Nonprofit Board Retreats: 5 Reasons Why I Love Them — and You Can Too!

Board Development

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Sheryl Soukup, CFRE, is the founder and President of Soukup Strategic Solutions, a full-service consulting company helping nonprofits maximize their impact in fundraising, marketing, strategic planning, and governance.  

Board retreats create an electric kind of energy for me. Whether I’m participating as a board member or facilitating a retreat for others, I’m lit up with anticipation as I get ready to attend a retreat. Why are they so exhilarating for me? Because I have seen, many times over, what they can do for an organization and its leaders. When done right, board retreats result in outcomes that have the power to transform an organization and make dreams come true. What do I mean? Well, a board retreat, when well planned and executed, can and should result in the following: 

Shared Vision  

During the retreat, the board and other key leaders work together to articulate a shared vision for the future of the organization. This is done by allowing the retreat participants time to share their dreams and big-picture ideas. Everyone should contribute, and all ideas are welcome! As each member of the group adds detail, a picture begins to emerge of what they collectively see in their mind’s eye.  

As the picture begins to take shape, some ideas are incorporated, and others are omitted or revised until the board agrees by consensus with the vision as described. This shared vision should be compared to the existing mission and vision statements to ensure alignment and prevent mission creep. Next, the board will articulate what the organization needs to look like three years from now if their shared vision for the future will eventually be achieved.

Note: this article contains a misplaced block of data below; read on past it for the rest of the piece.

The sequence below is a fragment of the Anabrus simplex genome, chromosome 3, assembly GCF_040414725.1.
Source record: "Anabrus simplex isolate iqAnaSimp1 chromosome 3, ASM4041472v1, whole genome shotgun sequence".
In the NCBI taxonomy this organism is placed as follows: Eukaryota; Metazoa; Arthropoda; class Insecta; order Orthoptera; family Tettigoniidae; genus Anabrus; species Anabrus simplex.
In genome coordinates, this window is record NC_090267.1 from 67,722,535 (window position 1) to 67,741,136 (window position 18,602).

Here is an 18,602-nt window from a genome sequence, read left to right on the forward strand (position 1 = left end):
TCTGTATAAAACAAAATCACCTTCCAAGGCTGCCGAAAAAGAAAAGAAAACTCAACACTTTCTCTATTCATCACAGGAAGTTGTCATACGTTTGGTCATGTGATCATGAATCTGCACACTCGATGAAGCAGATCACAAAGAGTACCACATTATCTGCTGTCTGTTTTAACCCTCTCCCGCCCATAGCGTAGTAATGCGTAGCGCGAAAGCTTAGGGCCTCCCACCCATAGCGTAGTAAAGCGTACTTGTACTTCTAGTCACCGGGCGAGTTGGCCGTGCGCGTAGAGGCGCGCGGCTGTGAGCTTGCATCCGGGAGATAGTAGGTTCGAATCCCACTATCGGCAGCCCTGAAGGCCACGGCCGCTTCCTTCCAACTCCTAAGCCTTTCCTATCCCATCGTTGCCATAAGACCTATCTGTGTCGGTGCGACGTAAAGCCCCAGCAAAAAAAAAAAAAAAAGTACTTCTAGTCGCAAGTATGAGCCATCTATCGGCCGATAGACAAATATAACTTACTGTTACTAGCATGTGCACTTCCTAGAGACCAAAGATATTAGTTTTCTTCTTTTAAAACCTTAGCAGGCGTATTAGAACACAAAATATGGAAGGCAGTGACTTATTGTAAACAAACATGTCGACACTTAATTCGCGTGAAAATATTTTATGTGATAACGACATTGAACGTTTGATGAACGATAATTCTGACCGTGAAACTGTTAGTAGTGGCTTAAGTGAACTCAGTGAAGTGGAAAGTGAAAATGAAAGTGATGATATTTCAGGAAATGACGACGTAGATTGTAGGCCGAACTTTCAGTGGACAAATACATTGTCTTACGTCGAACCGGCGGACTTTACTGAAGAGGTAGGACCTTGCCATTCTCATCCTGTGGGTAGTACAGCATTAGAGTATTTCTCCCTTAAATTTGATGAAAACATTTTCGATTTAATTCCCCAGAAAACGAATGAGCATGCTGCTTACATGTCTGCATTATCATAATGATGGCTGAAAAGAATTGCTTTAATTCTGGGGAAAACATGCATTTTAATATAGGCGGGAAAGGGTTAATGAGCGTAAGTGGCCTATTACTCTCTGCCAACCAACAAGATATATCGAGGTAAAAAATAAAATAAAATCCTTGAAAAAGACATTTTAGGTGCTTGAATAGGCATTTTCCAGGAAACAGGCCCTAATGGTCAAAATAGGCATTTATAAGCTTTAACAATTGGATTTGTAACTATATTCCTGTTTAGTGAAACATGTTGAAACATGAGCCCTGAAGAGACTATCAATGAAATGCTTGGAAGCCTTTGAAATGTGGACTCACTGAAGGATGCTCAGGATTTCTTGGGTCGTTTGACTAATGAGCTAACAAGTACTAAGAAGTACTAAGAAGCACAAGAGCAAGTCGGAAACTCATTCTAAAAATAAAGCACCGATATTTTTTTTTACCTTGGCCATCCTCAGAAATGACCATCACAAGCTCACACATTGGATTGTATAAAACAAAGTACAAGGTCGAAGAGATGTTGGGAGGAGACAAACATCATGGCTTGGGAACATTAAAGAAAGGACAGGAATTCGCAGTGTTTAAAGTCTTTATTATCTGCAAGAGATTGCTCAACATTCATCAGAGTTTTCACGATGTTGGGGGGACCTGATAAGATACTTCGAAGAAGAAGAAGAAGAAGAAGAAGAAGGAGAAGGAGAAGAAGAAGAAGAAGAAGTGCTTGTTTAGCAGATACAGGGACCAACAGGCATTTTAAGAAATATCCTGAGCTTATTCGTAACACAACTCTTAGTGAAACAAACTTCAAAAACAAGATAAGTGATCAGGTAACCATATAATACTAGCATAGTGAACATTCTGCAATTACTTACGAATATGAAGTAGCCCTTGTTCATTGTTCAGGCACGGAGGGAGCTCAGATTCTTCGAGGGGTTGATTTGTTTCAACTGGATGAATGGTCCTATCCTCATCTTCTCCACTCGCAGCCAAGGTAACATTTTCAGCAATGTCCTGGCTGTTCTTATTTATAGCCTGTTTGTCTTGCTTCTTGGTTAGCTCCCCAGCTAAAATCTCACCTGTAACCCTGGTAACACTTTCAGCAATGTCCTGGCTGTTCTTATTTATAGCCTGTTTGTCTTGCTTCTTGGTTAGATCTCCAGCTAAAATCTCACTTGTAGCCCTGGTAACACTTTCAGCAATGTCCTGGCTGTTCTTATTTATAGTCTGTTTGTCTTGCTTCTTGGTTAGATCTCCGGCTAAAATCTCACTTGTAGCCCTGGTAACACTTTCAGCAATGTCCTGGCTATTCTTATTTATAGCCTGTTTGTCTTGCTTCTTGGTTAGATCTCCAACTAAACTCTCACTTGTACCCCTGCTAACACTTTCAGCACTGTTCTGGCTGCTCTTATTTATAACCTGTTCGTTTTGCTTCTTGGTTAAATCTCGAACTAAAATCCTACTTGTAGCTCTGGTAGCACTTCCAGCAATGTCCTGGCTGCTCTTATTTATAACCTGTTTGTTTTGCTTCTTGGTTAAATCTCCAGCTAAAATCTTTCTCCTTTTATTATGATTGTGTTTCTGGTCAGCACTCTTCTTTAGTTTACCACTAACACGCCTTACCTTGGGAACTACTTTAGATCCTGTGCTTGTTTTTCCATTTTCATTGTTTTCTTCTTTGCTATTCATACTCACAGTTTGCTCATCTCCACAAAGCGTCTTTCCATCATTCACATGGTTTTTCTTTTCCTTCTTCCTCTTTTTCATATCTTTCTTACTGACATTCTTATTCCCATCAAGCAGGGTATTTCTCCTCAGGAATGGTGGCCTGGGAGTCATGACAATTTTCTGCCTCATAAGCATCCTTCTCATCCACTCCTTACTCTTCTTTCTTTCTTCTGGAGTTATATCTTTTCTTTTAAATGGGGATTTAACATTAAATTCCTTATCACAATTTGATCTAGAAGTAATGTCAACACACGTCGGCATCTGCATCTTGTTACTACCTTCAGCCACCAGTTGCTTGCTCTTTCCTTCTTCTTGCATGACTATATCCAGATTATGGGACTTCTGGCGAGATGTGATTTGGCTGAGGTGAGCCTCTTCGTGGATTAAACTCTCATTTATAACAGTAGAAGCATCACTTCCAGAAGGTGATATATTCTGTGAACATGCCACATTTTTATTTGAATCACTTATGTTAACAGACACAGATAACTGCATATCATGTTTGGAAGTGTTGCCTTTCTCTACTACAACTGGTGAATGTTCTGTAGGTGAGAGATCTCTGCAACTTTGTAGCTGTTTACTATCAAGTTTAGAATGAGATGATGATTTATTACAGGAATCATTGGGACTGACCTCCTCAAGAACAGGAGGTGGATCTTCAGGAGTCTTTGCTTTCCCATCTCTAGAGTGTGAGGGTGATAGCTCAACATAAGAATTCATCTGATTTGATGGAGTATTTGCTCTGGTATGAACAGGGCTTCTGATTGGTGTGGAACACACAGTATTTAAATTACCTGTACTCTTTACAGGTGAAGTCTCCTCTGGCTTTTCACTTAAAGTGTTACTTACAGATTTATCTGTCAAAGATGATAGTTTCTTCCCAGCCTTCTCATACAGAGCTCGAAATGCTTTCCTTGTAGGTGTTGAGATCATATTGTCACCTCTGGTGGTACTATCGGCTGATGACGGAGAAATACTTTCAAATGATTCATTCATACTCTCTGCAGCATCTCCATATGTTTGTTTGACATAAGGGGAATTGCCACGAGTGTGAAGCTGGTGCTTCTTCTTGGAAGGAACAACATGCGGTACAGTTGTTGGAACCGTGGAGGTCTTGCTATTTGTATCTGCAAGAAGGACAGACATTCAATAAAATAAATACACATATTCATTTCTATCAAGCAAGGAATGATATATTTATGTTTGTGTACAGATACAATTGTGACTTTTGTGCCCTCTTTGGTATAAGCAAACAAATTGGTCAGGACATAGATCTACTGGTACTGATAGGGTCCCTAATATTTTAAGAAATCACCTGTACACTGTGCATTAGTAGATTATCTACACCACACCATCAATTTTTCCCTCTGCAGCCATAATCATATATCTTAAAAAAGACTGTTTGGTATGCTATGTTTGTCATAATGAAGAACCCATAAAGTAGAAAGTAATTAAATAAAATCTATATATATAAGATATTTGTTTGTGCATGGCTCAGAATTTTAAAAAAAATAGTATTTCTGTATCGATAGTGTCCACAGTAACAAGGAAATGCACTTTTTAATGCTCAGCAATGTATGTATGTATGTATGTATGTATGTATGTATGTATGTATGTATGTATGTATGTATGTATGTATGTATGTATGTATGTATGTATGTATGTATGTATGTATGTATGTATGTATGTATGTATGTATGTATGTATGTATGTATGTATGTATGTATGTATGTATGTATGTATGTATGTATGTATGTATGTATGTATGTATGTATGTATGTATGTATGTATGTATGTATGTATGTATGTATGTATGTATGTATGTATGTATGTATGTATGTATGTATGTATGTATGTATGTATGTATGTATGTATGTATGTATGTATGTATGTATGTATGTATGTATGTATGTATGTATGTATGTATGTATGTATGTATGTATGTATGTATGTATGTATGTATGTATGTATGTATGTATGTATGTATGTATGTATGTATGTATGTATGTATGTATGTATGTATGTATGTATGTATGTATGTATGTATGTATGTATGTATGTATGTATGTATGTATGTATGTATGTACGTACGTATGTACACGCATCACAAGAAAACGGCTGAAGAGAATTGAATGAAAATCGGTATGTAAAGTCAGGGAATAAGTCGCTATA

A shared vision is critical if you are going to inspire the board to do the hard work necessary to transform their organization. Let’s face it, as board members they are volunteers, and they can fully engage if they are inspired to do so, but their engagement is not guaranteed. This type of leadership requires a strong commitment of time, talent, and treasure, and a shared vision for the future can inspire leaders to give more of themselves and their wealth when they can see the future and believe wholeheartedly that they can make it come to fruition. When there is camaraderie among board members who share a vision, it reinforces the determination of the group, and so much more is possible than if a single leader is trying to achieve the vision on their own. 


Now that the board is aligned around what they are working toward, it’s time to build alignment around how to get there from where they are today. First, the board will consider how the organization is currently operating and how it relates to its internal and external environments. It’s helpful to complete an organizational assessment prior to the board retreat, so the board will have accurate information about current operations to supplement their own perceptions about how the organization is doing. 

Using a SWOT analysis exercise, the board can articulate the organization’s strengths, weaknesses, opportunities, and threats together. It’s important they do this exercise together because the activity helps build consensus around these topics through group discussion. Reaching consensus around these issues first can help the board overcome disagreement later in the retreat.